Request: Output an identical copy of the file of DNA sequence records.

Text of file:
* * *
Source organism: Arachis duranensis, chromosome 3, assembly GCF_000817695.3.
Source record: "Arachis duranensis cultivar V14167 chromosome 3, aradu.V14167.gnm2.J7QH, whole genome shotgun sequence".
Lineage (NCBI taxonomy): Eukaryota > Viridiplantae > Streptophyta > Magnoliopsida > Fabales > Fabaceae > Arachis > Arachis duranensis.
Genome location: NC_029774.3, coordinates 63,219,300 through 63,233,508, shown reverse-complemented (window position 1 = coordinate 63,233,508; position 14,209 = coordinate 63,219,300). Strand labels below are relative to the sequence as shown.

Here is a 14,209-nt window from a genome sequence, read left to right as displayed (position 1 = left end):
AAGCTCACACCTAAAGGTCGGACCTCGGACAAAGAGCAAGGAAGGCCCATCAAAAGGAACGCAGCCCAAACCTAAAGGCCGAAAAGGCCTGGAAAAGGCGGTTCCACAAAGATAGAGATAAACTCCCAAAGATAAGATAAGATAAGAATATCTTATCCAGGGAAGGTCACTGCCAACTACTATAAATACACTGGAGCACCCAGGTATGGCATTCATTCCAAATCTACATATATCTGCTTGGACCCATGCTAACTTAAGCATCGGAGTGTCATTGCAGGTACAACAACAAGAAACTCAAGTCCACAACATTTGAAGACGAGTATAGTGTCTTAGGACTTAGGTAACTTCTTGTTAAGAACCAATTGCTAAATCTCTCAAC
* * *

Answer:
Source organism: Arachis duranensis, chromosome 3, assembly GCF_000817695.3.
Source record: "Arachis duranensis cultivar V14167 chromosome 3, aradu.V14167.gnm2.J7QH, whole genome shotgun sequence".
Lineage (NCBI taxonomy): Eukaryota > Viridiplantae > Streptophyta > Magnoliopsida > Fabales > Fabaceae > Arachis > Arachis duranensis.
Genome location: NC_029774.3, coordinates 63,219,300 through 63,233,508, shown reverse-complemented (window position 1 = coordinate 63,233,508; position 14,209 = coordinate 63,219,300). Strand labels below are relative to the sequence as shown.

Here is a 14,209-nt window from a genome sequence, read left to right as displayed (position 1 = left end):
AAGCTCACACCTAAAGGTCGGACCTCGGACAAAGAGCAAGGAAGGCCCATCAAAAGGAACGCAGCCCAAACCTAAAGGCCGAAAAGGCCTGGAAAAGGCGGTTCCACAAAGATAGAGATAAACTCCCAAAGATAAGATAAGATAAGAATATCTTATCCAGGGAAGGTCACTGCCAACTACTATAAATACACTGGAGCACCCAGGTATGGCATTCATTCCAAATCTACATATATCTGCTTGGACCCATGCTAACTTAAGCATCGGAGTGTCATTGCAGGTACAACAACAAGAAACTCAAGTCCACAACATTTGAAGACGAGTATAGTGTCTTAGGACTTAGGTAACTTCTTGTTAAGAACCAATTGCTAAATCTCTCAAC